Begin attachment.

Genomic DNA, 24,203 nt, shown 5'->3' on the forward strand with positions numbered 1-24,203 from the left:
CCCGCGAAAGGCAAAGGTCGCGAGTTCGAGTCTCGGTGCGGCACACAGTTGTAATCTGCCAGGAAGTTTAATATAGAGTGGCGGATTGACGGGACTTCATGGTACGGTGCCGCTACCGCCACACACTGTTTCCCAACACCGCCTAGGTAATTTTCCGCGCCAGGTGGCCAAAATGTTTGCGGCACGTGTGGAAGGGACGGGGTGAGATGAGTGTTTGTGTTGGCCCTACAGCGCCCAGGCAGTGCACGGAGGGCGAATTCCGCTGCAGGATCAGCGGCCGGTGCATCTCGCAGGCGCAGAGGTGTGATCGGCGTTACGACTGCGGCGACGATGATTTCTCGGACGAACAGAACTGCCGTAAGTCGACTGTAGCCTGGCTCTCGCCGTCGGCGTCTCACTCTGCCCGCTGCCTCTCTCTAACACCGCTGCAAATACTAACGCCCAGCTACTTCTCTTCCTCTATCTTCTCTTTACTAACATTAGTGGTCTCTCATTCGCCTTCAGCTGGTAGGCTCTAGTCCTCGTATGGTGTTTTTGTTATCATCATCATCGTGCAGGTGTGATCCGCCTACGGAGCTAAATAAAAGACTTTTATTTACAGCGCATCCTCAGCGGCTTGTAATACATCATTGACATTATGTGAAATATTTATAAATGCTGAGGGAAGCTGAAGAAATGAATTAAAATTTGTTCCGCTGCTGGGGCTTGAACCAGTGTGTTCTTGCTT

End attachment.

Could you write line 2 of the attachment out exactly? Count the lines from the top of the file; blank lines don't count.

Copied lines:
CCCGCGAAAGGCAAAGGTCGCGAGTTCGAGTCTCGGTGCGGCACACAGTTGTAATCTGCCAGGAAGTTTAATATAGAGTGGCGGATTGACGGGACTTCATGGTACGGTGCCGCTACCGCCACACACTGTTTCCCAACACCGCCTAGGTAATTTTCCGCGCCAGGTGGCCAAAATGTTTGCGGCACGTGTGGAAGGGACGGGGTGAGATGAGTGTTTGTGTTGGCCCTACAGCGCCCAGGCAGTGCACGGAGGGCGAATTCCGCTGCAGGATCAGCGGCCGGTGCATCTCGCAGGCGCAGAGGTGTGATCGGCGTTACGACTGCGGCGACGATGATTTCTCGGACGAACAGAACTGCCGTAAGTCGACTGTAGCCTGGCTCTCGCCGTCGGCGTCTCACTCTGCCCGCTGCCTCTCTCTAACACCGCTGCAAATACTAACGCCCAGCTACTTCTCTTCCTCTATCTTCTCTTTACTAACATTAGTGGTCTCTCATTCGCCTTCAGCTGGTAGGCTCTAGTCCTCGTATGGTGTTTTTGTTATCATCATCATCGTGCAGGTGTGATCCGCCTACGGAGCTAAATAAAAGACTTTTATTTACAGCGCATCCTCAGCGGCTTGTAATACATCATTGACATTATGTGAAATATTTATAAATGCTGAGGGAAGCTGAAGAAATGAATTAAAATTTGTTCCGCTGCTGGGGCTTGAACCAGTGTGTTCTTGCTT